The transformation is complete: Labour and National swap policies

Labour went into the 2014 election on a policy platform that included raising the retirement age to 67 while National had made a cast iron guarantee that “on his watch” that would never happen.

Wind forward three years, and now we have Andrew Little committing Labour to not raising the retirement age on his watch, while Bill English is refusing to rule it out.

The Prime Minister needs to come clean about his intentions around Superannuation after evading a direct question around whether he is considering raising the entitlement age of 65,” says Labour Leader Andrew Little.

“His comments on Newshub’s The Nation today that it was time for a ‘reset’ on superannuation will send alarm bells ringing in the households of many hard working Kiwis.

“This is just more dithering from Bill English. What are you planning Bill? Raising the age, reducing payments?

“This Government has not put a cent into the New Zealand Superannuation Fund and that negligence is catching up with them. The fund now has a $20b gap because of National’s decision to stop contributions.

“At least John Key was unequivocal on this. Bill English has made it clear today he’s not bound by that promise.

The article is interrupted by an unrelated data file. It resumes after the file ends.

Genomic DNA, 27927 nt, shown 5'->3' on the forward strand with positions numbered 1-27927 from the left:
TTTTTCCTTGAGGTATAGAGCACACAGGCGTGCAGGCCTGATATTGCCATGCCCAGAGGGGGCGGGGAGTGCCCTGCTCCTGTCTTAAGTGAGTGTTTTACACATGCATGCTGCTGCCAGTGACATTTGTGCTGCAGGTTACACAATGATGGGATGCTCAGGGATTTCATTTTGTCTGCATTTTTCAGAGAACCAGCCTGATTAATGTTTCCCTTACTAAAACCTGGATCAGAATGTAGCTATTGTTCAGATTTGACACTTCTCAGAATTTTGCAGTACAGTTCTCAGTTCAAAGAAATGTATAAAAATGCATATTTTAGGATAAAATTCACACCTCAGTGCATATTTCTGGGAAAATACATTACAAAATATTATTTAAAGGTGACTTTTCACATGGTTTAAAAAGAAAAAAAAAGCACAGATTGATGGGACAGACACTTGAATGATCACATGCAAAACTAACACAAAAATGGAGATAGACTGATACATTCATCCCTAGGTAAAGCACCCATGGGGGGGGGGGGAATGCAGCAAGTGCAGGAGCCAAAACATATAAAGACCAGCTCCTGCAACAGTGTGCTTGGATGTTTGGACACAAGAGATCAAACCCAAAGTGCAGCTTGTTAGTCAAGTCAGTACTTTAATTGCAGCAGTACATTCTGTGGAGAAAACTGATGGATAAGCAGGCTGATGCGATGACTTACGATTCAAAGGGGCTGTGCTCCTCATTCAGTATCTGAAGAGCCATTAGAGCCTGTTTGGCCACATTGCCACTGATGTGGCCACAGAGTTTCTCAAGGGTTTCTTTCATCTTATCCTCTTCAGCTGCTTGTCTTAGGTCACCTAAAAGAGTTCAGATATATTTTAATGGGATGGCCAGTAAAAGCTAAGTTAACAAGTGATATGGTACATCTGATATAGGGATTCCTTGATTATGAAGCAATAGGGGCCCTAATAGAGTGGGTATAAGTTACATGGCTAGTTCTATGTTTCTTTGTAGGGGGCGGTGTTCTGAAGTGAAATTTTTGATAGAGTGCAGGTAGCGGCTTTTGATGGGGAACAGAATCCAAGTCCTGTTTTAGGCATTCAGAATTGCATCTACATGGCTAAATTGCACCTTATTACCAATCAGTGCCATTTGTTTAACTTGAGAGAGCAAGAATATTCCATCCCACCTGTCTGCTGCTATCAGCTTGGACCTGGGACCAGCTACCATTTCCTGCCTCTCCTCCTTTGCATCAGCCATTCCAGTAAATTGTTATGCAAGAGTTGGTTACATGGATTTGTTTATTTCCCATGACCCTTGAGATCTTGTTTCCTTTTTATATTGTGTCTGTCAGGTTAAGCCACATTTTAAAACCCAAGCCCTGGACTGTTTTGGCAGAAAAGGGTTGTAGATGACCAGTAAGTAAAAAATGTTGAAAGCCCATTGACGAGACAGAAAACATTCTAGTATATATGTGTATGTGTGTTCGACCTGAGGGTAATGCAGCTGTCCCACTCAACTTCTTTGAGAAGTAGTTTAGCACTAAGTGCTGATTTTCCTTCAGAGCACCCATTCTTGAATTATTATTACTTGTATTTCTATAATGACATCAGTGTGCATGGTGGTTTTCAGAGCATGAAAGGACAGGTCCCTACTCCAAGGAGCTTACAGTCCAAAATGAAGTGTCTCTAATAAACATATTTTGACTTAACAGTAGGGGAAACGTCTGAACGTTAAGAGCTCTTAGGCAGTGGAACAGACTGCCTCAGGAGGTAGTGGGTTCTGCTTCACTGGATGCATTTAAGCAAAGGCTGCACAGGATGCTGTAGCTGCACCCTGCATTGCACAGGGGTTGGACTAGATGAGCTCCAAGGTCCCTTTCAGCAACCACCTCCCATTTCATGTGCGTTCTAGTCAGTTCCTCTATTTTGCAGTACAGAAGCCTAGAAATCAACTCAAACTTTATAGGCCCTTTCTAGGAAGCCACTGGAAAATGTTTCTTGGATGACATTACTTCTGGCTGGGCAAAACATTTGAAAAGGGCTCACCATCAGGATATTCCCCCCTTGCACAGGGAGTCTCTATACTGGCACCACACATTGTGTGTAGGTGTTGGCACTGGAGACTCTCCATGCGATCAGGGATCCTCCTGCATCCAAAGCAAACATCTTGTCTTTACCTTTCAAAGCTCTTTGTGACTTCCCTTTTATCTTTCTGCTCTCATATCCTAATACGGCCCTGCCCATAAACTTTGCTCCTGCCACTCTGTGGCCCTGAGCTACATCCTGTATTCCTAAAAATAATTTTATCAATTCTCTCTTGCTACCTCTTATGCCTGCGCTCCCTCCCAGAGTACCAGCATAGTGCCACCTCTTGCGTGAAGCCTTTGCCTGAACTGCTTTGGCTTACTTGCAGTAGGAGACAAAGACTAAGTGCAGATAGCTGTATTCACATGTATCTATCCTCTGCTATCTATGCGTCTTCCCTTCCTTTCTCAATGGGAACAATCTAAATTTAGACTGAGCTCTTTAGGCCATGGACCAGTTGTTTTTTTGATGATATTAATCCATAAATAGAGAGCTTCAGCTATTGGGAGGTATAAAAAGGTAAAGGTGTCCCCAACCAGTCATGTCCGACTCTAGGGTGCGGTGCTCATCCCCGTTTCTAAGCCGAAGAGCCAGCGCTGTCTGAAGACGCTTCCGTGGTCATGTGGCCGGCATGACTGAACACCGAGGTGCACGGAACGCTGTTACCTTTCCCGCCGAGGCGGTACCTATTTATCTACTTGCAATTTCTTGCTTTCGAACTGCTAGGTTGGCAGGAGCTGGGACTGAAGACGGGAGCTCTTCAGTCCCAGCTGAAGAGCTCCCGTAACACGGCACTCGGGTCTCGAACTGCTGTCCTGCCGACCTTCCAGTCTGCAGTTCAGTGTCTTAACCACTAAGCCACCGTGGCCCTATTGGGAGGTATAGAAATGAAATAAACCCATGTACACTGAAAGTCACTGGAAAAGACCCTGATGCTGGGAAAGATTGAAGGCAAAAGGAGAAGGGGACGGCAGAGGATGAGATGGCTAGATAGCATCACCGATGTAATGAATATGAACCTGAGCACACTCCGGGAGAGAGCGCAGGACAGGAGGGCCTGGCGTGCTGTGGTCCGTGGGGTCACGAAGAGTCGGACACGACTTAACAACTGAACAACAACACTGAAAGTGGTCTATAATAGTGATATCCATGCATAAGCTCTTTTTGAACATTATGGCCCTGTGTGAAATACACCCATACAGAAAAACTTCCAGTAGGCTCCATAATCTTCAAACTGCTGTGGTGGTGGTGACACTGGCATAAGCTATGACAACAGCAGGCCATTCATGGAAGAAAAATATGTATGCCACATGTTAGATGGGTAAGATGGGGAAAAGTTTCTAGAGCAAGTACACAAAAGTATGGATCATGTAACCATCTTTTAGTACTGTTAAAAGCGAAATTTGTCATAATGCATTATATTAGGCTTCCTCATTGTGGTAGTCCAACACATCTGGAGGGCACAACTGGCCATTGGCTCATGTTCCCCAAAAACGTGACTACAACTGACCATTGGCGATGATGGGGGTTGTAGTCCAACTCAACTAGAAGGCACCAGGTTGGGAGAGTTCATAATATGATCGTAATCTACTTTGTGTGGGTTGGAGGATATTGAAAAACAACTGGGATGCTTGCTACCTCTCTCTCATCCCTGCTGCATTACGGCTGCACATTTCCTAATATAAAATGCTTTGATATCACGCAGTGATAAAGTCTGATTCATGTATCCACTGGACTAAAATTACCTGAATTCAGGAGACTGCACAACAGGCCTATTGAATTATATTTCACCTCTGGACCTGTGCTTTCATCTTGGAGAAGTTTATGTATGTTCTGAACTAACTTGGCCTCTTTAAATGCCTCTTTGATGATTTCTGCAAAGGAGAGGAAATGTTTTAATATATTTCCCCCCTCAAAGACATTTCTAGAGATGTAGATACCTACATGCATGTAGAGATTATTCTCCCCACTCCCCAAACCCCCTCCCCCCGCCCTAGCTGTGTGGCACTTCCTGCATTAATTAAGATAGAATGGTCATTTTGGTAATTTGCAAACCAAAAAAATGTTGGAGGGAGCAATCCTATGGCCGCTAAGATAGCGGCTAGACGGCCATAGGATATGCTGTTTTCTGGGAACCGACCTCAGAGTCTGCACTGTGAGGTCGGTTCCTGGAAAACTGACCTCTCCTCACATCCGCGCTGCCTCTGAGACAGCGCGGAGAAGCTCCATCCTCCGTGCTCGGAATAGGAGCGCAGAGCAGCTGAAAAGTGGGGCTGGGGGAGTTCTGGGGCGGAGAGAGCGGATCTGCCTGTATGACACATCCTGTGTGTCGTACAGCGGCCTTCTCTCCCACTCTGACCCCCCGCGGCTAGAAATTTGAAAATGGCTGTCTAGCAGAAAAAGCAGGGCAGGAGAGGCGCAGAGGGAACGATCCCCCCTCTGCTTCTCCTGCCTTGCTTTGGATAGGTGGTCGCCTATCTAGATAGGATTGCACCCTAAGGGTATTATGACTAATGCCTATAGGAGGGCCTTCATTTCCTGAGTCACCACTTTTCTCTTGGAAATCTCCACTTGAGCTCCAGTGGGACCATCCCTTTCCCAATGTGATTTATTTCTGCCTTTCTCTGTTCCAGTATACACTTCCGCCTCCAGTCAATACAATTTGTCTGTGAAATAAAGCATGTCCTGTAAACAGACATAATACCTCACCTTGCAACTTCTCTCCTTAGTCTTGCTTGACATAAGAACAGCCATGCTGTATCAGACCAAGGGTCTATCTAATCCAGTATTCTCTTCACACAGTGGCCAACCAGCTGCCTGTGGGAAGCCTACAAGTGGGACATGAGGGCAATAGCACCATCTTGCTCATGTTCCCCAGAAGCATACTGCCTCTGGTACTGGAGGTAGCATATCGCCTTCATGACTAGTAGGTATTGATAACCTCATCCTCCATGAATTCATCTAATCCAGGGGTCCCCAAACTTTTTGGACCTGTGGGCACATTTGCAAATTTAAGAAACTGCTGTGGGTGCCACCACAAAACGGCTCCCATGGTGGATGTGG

“He’s signalling that there is now a case for change in the age of entitlement and I’m saying the argument doesn’t stack up.

“Too many New Zealanders struggle now to work to 65. Bill English’s vagueness today will create unnecessary worry for many.

“A Labour Government I lead will not raise the entitlement age for Superannuation and we will re-start contributions to the New Zealand Superannuation Fund. That’s a prudent and sensible approach unlike Bill English.

The real problem, as I see it, is that voters are starting to get confused.  Parties are swapping policies as they swap leaders.  And now we have arrived at the amazing situation where Labour and National are swapping policies in the space of one term.

On that basis, what happens if you vote Labour and Jacinda is the next leader in November?  Does that mean no increase?  A bigger increase?   Would that then mean that National then swaps back again?

This is no basis to present policy to the electorate.  Voters like to have some degree of certainty.  With Key gone, it seems everything is back in play.

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As much at home writing editorials as being the subject of them, Cam has won awards, including the Canon Media Award for his work on the Len Brown/Bevan Chuang story.  And when he’s not creating the news, he tends to be in it, with protagonists using the courts, media and social media to deliver financial as well as death threats.

They say that news is something that someone, somewhere, wants kept quiet.   Cam Slater doesn’t do quiet, and as a result he is a polarising, controversial but highly effective journalist that takes no prisoners.

He is fearless in his pursuit of a story.

Love him or loathe him.  But you can’t ignore him.